Christie Boswell-Patterson and Geetika Ail
Amer M Johri, Vijay Nambi, Tasneem Z Naqvi, Steven B Feinstein, Esther S H Kim, Margaret M Park, Harald Becher, Henrik Sillesen
J Am Soc Echocardiogr 2020;33:917-33
Atherosclerotic plaque detection by carotid ultrasound provides cardiovascular disease risk stratification. The advantages and disadvantages of two-dimensional (2D) and three-dimensional (3D) ultrasound methods for carotid arterial plaque quantification are reviewed. Advanced and emerging methods of carotid arterial plaque activity and composition analysis by ultrasound are considered. Recommendations for the standardization of focused 2D and 3D carotid arterial plaque ultrasound image acquisition and measurement for the purpose of cardiovascular disease stratification are formulated. Potential clinical application towards cardiovascular risk stratification of recommended focused carotid arterial plaque quantification approaches are summarized.
Terry Li, PhD, receiving the 2019 Anatomy Professor’s Prize for Outstanding Graduate Work in Anatomy. Congrats Terry!
Combined Femoral and Carotid Plaque Burden Identifies Obstructive Coronary Artery Disease in Women.
Colledanchise KN, Mantella LE, Bullen M, Hétu MF, Abunassar J, Johri AM. (2019) J Am Soc Echocardiogr. (in press).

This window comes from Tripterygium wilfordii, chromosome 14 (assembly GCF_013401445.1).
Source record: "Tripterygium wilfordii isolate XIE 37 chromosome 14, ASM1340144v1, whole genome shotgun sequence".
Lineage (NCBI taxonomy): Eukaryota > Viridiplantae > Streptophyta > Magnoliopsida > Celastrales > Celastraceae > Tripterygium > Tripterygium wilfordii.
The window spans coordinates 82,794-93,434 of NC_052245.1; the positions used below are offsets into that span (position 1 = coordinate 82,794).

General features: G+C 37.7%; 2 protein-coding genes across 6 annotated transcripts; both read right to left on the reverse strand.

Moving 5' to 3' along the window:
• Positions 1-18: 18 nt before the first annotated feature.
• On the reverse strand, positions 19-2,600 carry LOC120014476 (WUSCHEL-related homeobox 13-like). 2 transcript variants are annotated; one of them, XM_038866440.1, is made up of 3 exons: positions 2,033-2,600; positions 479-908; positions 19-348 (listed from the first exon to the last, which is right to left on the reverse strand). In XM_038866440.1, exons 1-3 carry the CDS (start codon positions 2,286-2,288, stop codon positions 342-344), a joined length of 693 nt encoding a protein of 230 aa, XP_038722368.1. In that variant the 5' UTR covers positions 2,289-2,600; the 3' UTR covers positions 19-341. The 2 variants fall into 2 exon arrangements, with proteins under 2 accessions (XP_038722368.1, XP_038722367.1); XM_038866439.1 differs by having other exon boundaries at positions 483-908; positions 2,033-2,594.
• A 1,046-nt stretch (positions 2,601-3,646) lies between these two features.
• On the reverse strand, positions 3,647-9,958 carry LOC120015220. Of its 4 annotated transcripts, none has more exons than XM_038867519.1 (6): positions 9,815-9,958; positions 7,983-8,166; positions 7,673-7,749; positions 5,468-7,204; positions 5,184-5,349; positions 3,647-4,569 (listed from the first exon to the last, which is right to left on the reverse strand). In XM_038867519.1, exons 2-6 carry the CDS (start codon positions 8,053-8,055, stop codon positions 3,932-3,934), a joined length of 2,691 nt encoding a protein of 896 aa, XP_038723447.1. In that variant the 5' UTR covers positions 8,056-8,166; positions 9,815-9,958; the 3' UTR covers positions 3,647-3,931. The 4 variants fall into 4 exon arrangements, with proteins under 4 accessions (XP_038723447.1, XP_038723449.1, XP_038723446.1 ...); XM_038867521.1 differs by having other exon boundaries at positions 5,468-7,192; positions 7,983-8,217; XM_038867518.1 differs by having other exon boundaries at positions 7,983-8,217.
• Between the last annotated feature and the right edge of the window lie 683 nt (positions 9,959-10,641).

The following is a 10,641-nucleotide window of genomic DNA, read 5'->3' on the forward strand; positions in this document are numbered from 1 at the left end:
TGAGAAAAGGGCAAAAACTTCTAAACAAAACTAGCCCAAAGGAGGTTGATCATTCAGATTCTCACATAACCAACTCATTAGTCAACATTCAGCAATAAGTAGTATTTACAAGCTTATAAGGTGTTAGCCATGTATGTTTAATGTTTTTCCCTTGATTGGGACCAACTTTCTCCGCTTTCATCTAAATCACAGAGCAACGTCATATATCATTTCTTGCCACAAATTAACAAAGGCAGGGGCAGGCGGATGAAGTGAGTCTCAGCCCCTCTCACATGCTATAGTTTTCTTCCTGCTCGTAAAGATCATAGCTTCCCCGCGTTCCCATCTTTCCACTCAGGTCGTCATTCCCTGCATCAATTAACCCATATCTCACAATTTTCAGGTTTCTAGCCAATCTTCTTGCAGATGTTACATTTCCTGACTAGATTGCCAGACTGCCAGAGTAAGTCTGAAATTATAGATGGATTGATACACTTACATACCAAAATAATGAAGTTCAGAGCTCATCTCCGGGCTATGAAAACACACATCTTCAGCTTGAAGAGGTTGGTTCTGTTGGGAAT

It remains difficult to assess cardiovascular risk in symptomatic women. The development of femoral plaque precedes adverse cardiovascular events. However, associations of femoral plaque burden with coronary artery disease (CAD) severity and extent are unknown. The aim of this study was to determine sex-specific plaque quantification markers by vascular ultrasound for identifying significant, obstructive CAD.
In this cross-sectional study, 500 participants (34% women) underwent carotid and femoral ultrasound following coronary angiography. Maximal plaque height and total plaque area were quantified. Logistic regression was used to determine associations of plaque burden with significant, obstructive CAD (≥50% stenosis), when adjusted for age and cardiac risk factors. CAD prediction was evaluated using receiver operating characteristic areas under the curve (AUCs).
Two hundred thirty-one men (70%) and 78 women (46%) had significant CAD. A combined assessment of femoral bifurcation and carotid maximal plaque height was the most accurate identifier of CAD in men (AUC = 0.773, cutoff ≥ 2.7 mm, 87% sensitivity, 53% specificity) but a poorer indicator of CAD in women (AUC = 0.659, P < .01). In contrast, the strongest identification of CAD in women was achieved by a combined analysis of common femoral and carotid total plaque area (AUC = 0.764, cutoff ≥ 42.0 mm2, 86% sensitivity, 53% specificity). At this value, more than half of women with false-positive stress test results were correctly identified as having no significant CAD.
Combined femoral and carotid plaque burden assessments effectively ruled out significant disease in both sexes. Vascular ultrasound may have particular value for cardiovascular risk stratification in women, in whom traditional screening tools are less effective.